The Edwardian era covers the short reign of King Edward VII. It spans from 1901 to 1910 and is sometimes extended in both directions to capture long-term trends from the 1890s to the First World War. The untimely death of Queen Victoria in January 1901 marked the end of the Victorian era. This era was replete with beautiful architecture and various changes all across the British middle class. The changes in the everyday life of the people are quite apparent in the homes of this Era. The middle class grew and became more comfortable due the improvement in power and electricity. They also were able to save more money and build large homes for themselves with a smaller number of rooms but each one was more spacious and comfortable to live in. More people could stay in each as well due to the increase in size if required.
Edwardian architecture is an architectural style that gained popularity during the reign of King Edward VII of the United Kingdom. Architecture up to the year 1914 may also be included in this style as it had similar aspects to it.
Edwardian architecture is generally less fancy and ornate than late Victorian architecture, known as Edwardian Baroque architecture.
There were constructed during the period of 1910 and onwards. This style of architecture was popular for a number of years and took place during the reign of King Edward VII. He was the immediate successor of Queen Victoria.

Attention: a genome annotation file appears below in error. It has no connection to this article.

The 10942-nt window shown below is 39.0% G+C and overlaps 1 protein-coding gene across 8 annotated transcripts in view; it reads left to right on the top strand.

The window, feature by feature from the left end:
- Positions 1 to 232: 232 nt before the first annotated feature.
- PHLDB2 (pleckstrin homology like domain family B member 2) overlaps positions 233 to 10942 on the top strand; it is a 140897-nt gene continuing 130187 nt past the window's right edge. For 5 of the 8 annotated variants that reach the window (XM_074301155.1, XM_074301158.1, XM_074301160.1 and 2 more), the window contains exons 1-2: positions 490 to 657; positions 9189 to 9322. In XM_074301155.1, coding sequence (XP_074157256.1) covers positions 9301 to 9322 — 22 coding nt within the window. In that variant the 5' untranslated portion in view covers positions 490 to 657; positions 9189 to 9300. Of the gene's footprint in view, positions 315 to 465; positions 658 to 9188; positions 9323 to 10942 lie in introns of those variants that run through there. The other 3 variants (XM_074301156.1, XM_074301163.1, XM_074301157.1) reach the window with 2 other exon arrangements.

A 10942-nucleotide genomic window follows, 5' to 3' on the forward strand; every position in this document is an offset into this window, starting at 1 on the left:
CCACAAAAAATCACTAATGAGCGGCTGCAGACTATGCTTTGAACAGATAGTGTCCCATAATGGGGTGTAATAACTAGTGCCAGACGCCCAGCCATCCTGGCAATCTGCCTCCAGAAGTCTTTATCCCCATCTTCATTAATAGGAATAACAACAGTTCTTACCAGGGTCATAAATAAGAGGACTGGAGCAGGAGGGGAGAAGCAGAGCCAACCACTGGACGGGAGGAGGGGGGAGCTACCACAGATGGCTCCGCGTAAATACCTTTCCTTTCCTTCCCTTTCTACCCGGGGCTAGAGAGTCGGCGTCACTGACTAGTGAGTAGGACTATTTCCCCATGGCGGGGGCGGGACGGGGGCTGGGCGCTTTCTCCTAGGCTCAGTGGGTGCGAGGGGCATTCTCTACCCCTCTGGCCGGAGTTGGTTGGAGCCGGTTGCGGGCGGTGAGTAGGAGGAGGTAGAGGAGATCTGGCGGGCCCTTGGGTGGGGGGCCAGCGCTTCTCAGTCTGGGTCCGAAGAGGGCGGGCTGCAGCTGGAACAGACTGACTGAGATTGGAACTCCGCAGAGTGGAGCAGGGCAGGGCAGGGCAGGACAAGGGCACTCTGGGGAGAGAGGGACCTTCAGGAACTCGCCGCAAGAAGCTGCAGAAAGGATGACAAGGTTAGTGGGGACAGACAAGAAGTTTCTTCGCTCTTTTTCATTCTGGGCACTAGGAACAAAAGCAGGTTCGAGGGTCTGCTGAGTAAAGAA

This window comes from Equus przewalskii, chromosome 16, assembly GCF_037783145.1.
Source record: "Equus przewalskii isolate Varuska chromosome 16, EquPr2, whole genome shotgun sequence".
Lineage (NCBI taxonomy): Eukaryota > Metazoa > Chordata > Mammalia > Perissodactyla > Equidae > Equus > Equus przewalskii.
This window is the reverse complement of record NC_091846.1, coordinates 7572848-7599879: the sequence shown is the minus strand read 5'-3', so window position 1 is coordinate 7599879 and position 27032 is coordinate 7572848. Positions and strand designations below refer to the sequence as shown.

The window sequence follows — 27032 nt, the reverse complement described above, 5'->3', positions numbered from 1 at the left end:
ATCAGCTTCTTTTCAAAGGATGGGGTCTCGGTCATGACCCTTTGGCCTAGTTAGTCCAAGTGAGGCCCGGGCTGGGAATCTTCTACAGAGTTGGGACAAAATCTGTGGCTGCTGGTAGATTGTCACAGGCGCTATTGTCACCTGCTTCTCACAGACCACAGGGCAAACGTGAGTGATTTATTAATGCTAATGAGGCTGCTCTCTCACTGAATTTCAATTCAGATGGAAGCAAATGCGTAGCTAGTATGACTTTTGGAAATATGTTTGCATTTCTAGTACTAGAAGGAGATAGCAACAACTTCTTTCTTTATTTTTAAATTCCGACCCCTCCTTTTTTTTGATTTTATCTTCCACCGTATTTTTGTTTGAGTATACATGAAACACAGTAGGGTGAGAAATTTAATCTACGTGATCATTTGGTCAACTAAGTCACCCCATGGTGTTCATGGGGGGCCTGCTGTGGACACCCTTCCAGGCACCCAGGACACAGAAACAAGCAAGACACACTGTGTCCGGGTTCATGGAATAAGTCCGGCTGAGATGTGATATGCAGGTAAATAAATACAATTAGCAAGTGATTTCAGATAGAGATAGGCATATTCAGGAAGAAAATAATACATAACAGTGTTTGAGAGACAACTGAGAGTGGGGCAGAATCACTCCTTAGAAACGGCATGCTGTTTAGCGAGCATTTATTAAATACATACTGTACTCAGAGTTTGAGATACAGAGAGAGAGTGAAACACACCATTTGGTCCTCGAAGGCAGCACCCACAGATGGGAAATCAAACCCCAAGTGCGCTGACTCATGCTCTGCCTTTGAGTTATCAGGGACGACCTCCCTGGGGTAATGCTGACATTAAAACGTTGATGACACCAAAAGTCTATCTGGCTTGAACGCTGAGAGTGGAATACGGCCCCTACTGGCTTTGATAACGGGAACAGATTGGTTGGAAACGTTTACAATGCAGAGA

Electricity became an easily available commodity during the Edwardian times. This also contributed to the rise in number of household servants. As the electricity was more regular and dependable people started living a better quality of life and investing in their housing structure more. The increase in servants was a by-product of this. More servants were happier to work in these homes as well because it was more comfortable for them as well.
Most houses of the Edwardian Era were 2 storey houses. These were partly detached from each other. Most houses had fewer rooms but they were large and spacious and made up for the fewer numbers.
Lighter colours were used to paint the houses; the use of gas and later electric lights caused designers to be less concerned about the need to disguise soot buildup on the walls as compared to Victorian era architecture.
Decorative patterns were simpler and less complex; both wallpaper and curtain designs were plainer in most cases.
There was less clutter than in the Victorian era. Ornaments were more grouped instead of being everywhere.